Driving with kids

Ok, here goes..

My name is Lynne and I have attended a speed awareness course.

Having previously confessed this truth to my friends and colleagues I have discovered that I am not alone – we seem to be a nation of speeders. I try not to speed, I really do but sometimes I become so distracted by my kids or my own thoughts I fail to notice that I have entered a different speed zone.

I do not text and drive. I do not drink and drive. I do however drive with kids, often arguing and noisy kids at that. It’s not really so much of a problem now but when they were little there were definitely times when the presence of my kids in the car created a potential hazard. Thankfully we never had a serious accident.


I can remember a few occasions driving and shouting crossly for everyone to stop arguing. (yes indeed one of those classic parenting hypocritical moments) When I got into this kind of state, Leila, who was practically born into the role of family health and safety officer, would sense danger and authoritatively command silence in the car from her younger siblings in such a way that they heeded her, usually immediately. This was of course helpful but in the ensuing silence I couldn’t help resent the fact that my 10-year-old daughter could often wield more control over her younger siblings than I could.

Edward was usually at the heart of these car based arguments. On one occassion he was sitting in between Seb and Ivy. I think Edward would have been about 8 years old at the time. I couldn’t see what had happened but he was doing something that was really infuriating Seb, who is usually a fairly chilled out soul. Seb was not chilled out that day, he was going berserk with fury, shouting at Edward, “STOP IT!”. It took me ages to get Seb to be quiet enough to ask what was wrong – bear in mind I am driving around Leeds in rush hour whilst this is all going on.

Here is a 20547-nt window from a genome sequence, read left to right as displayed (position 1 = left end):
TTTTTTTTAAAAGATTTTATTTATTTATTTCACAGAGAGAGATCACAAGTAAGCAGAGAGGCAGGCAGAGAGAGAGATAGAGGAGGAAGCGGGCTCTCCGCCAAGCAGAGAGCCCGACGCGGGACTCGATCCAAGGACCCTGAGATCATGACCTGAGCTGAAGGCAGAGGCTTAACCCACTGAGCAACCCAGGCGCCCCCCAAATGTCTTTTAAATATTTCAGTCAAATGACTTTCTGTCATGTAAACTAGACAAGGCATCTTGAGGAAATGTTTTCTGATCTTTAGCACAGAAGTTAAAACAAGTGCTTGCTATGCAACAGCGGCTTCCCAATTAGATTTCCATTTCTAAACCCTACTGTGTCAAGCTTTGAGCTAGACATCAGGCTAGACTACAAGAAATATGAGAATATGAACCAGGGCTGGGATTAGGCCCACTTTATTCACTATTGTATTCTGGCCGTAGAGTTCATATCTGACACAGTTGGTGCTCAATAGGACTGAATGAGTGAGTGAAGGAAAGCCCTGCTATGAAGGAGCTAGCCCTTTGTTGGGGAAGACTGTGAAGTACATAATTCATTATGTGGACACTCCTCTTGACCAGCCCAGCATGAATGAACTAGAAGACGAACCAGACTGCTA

Eventually Seb mutters gumpily, “He’s blowing in my face”.

I sigh, “Edward are you blowing in Seb’s face?”

“No” replies Edward.

Seb erupts again into fits of protest that his brother is lying. It takes ages to calm him down. I’m still driving.

“Edward , Seb is really upset about  what you are doing… have you been blowing in his face?”, I ask.

“No” replies Edward.

We enter round three of vocal outrage and the bubbling pot of emotion boils over, covering us all so that we feel drained, exhausted and downright cross.

After a few minutes Seb manages to calm himself, but his now silent fury mixed with utter despair is niggling me.

“Edward, what exactly have you been doing to Seb?” I ask, my tone flat and fed up.

“I have been blowing at his face” he replies with no trace of emotion.

(Edward, due to his autism, has a very literal interpretation and use of language which means that moments like this were common throughout his primary school years)

We pull up at a red light. I let my head slump onto the steering wheel. I don’t care if people see me like this.